They took away my cricket bat at the age of 9 and told me I wouldn't be needing it anymore. Out of kindness they didn't tell me I wouldn't need my soccer ball, either. Otherwise, I don't think I would have come to America at all, I would have lied about my age and joined the horse marines.
Exile is an ugly business at any age. Harold Pinter, the playwright, carted his bat with him all over England to remind him of the past (he must have been 8 when he started out). I was forced to hand over mine at the frontier, and with it the long summer evenings, the boys with the dangling suspenders, the whole Fanny-by-gaslight world of cricket; my life for the next few years would be a hunt for fresh symbols, a bat and ball I could believe in.
Baseball dismayed me at first blush almost as much as the big cars and the big faces in the street. In the dictionary of the senses cricket stood for twilight, silence, flutter. (See also Swans.) Baseball equaled noonday, harsh, noise, clatter. (See Geese.) That was how it looked at first—boys milling around dusty lots jabbering and hitching at their pants. But as I kept craning from train windows and car windows in my first days in America, I noticed something promising: that nothing ever seemed to be happening at that particular moment—the same basic principle as cricket. The pitcher peering in to get the sign, the ritual chant of the infield, the whispered consultations and then, if you were very lucky, a foul tip (before you were whisked out of range). Baseball was not as busy as it seemed but lived, like the mother game, on pregnant pauses. This, plus the fact that it happened to be in season and you played it with a bat and ball, made it look like my best bet.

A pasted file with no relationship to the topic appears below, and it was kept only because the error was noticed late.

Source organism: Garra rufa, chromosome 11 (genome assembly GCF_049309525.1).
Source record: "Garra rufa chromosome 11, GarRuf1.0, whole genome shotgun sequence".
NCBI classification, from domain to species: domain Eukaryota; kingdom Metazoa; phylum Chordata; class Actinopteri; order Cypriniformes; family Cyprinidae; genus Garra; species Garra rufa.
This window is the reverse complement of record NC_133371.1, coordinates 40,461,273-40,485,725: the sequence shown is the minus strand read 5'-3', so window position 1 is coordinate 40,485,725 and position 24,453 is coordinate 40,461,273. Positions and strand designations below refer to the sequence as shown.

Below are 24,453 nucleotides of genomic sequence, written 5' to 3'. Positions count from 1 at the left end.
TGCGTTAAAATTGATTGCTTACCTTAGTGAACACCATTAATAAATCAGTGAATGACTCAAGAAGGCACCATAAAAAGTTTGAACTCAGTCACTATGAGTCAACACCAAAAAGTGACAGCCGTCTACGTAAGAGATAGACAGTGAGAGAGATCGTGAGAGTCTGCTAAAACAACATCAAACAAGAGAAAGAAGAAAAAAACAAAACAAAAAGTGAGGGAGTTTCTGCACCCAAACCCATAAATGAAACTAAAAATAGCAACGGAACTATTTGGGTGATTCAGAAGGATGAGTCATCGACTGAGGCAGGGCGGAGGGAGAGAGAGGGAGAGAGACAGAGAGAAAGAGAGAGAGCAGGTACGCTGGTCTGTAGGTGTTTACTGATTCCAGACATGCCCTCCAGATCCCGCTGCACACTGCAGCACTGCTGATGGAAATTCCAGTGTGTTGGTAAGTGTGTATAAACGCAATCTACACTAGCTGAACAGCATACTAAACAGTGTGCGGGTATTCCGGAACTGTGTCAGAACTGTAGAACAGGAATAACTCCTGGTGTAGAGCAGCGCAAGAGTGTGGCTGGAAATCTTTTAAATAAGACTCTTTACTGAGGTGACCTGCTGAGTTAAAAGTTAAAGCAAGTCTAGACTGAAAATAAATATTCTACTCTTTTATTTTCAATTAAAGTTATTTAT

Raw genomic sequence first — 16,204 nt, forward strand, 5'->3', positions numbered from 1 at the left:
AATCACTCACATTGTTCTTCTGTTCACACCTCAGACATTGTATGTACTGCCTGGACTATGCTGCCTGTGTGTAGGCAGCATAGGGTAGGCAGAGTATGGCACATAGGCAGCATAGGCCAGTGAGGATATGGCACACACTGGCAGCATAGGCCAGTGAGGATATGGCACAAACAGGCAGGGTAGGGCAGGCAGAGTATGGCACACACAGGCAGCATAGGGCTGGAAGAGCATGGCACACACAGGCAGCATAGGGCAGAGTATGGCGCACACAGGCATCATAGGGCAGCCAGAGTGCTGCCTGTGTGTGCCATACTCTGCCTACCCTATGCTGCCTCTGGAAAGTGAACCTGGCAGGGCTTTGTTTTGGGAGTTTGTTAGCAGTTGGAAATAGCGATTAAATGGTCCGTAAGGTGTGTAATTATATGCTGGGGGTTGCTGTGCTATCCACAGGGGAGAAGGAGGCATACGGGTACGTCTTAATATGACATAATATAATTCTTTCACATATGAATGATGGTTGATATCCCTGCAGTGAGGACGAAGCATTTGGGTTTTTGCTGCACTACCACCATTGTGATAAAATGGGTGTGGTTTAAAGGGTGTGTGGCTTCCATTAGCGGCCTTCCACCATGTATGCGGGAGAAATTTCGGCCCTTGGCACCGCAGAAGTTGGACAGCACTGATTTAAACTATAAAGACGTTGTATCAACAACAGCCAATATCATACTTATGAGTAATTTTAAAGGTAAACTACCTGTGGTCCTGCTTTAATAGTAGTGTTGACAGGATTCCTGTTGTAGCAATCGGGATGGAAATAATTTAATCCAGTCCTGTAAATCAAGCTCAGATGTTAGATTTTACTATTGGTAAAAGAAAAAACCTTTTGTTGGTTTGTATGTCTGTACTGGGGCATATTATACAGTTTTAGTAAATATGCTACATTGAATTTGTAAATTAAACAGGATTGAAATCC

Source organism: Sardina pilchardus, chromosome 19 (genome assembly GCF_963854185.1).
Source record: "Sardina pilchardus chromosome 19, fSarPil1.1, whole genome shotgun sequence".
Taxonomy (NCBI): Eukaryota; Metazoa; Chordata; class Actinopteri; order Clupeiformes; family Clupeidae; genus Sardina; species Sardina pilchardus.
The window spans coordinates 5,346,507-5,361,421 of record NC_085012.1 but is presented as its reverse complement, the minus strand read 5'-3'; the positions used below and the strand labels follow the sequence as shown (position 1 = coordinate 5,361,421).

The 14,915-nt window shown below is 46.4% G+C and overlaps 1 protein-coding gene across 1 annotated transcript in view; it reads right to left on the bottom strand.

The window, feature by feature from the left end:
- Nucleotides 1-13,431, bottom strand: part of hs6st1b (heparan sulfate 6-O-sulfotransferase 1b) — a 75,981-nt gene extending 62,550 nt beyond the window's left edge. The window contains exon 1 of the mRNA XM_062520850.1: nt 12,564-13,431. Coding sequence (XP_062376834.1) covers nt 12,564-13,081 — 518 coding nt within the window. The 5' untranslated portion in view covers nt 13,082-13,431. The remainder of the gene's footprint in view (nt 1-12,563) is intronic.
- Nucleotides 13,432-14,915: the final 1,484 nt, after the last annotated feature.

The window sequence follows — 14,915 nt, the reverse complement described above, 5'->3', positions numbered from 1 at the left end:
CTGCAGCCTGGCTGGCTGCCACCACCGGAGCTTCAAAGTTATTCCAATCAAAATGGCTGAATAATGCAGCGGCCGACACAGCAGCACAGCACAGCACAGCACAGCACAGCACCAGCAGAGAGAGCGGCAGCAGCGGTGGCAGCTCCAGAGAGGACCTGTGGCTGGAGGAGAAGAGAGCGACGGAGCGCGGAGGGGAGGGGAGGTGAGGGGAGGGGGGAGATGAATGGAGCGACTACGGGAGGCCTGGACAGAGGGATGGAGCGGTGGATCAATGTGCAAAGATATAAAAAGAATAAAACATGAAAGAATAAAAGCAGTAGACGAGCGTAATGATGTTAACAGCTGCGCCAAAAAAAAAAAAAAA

Unfortunately, the place where we first lived was an almost deserted village, so there was no one to play with. There was one boy about a mile down the road. He straightened out my batting stance and filled me in on the First World War, too, but he was five years older than I, with his own life to live, so I couldn't bother him too often.
Instead, I became perhaps the outstanding solitary baseball player of my generation, whaling fungoes down the long, narrow garden and plodding after them, chattering to myself and whaling them back again. Anything pulled or sliced got lost, so my first encounter with American botany was staring sightlessly through it, hunting the tawny baseball. When that palled, I would chalk a strike zone on the garage door and lob a tennis ball at it. Already I had the style, though God knows where it came from: the mock aggression and inscrutable loneliness. Gary Cooper high on a hill, twitching his cap, shaking off the sign: nodding, rearing, firing. Clunk, against the old garage door. The manner came with my first glove.